The EESC issues between 160 and 190 opinions and information reports a year.
It also organises several annual initiatives and events with a focus on civil society and citizens’ participation such as the Civil Society Prize, the Civil Society Days, the Your Europe, Your Say youth plenary and the ECI Day.
The EESC brings together representatives from all areas of organised civil society, who give their independent advice on EU policies and legislation. The EESC's326 Members are organised into three groups: Employers, Workers and Various Interests.
The EESC has six sections, specialising in concrete topics of relevance to the citizens of the European Union, ranging from social to economic affairs, energy, environment, external relations or the internal market.
The Commission communication on Steps towards completing EMU can provide a great opportunity to launch a debate at political level and with civil society to draw up conclusive proposals which go further than the current ones.
Semester: it would be more useful to draw up a proposal for the Semester as part of a comprehensive agreement on economic governance that goes beyond the status quo, changing macroconditionality and strengthening the Interparliamentary Conference.
Economic governance: comprehensive economic governance for the euro area must go much further than the Commission has proposed. In particular, the Commission and the National Competitiveness Boards should also take into account the new factors and parameters that underpin competitiveness. The advisory European Fiscal Board should adopt more transparent and democratic procedures for nominating its members and for the use of its advice.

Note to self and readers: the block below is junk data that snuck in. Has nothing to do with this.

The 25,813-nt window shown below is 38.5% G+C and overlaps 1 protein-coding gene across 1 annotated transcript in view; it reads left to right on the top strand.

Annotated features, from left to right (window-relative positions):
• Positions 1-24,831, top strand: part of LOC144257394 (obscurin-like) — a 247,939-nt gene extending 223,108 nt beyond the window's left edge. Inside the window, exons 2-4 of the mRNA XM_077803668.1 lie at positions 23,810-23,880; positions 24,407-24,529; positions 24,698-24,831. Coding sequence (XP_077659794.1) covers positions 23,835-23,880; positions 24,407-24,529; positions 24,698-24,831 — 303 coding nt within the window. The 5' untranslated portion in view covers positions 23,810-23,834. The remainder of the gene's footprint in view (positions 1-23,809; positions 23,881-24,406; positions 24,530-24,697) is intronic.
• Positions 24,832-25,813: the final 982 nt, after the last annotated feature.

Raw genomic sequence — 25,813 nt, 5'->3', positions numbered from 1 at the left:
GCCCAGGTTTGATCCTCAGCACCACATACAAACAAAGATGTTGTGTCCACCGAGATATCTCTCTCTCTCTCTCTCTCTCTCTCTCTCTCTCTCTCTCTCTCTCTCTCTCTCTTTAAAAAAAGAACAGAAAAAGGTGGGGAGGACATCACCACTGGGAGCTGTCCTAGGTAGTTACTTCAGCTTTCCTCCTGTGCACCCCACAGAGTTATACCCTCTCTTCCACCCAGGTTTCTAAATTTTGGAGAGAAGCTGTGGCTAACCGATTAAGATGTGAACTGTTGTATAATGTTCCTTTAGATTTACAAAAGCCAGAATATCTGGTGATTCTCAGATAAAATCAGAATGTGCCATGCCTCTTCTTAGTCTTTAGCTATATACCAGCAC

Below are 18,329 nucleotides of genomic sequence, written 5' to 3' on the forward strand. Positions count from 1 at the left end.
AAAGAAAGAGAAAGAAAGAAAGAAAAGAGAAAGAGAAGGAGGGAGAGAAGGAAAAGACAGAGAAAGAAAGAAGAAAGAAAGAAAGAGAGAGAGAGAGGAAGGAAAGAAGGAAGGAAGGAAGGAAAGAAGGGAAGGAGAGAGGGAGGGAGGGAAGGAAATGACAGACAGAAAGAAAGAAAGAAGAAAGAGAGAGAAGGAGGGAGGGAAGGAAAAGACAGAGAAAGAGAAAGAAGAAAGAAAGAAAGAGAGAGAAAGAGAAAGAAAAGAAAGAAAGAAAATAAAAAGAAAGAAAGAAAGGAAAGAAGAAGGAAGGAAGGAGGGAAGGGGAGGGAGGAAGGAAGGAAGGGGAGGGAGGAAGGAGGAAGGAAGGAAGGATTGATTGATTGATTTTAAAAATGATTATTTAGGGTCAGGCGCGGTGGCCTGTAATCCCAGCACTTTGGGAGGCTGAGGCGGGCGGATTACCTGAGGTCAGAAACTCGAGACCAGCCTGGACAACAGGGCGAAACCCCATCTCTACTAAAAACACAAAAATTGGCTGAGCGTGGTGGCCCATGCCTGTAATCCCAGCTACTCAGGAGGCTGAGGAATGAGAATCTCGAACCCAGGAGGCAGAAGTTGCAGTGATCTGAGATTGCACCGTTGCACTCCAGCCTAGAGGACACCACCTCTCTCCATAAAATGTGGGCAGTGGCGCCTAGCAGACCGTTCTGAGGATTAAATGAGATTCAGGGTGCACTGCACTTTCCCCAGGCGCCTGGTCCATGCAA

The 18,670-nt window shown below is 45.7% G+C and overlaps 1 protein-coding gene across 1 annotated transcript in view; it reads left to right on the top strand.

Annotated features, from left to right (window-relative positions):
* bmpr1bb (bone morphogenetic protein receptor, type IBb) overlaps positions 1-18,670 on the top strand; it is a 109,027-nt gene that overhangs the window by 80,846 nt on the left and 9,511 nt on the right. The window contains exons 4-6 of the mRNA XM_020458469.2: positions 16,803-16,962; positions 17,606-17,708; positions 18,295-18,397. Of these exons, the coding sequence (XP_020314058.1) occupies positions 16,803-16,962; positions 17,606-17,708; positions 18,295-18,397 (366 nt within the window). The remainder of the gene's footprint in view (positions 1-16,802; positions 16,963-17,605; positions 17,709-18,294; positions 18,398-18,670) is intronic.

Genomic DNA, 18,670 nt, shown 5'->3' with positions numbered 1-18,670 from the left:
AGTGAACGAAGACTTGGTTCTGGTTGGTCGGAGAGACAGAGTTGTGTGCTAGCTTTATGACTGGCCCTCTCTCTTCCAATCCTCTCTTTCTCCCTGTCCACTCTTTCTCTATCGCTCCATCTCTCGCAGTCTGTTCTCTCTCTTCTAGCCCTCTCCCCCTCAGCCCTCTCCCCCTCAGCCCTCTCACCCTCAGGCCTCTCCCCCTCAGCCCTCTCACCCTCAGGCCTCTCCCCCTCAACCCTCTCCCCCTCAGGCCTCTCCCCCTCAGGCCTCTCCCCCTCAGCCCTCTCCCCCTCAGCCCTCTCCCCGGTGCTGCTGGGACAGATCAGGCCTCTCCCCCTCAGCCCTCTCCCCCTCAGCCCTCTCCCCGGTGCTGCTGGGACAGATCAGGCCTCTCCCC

External representation of the euro area: the proposal is both fair and necessary, but in addition to overly lengthy timeframes, there is the problem of democratic supervision.
Financial union: this is the most important decision to be made in order to fully and rapidly implement European systems of common rules. It would be helpful here to have a Commission proposal on the issue of sovereign and private debt to reduce risk and speculation.
Democratic legitimacy: the issue is not tackled seriously by any of the Commission's operational proposals. The tripartite social dialogue could contribute to this matter, provided that it is structured and implementation of the agreements between the parties is made mandatory.
Stage two – Completing EMU: on the basis of its own roadmap, the EESC is committed to putting forward, possibly with the Commission, a plan on stage two to discuss these issues in the Member States, beginning with the euro area countries.
The proposals: in a number of opinions drawn up since the crisis began, the EESC has drawn up specific proposals covering issues such as the political, economic, financial and monetary governance of EMU. Therefore, it refers the reader to earlier and ongoing opinions on the Commission's specific proposals.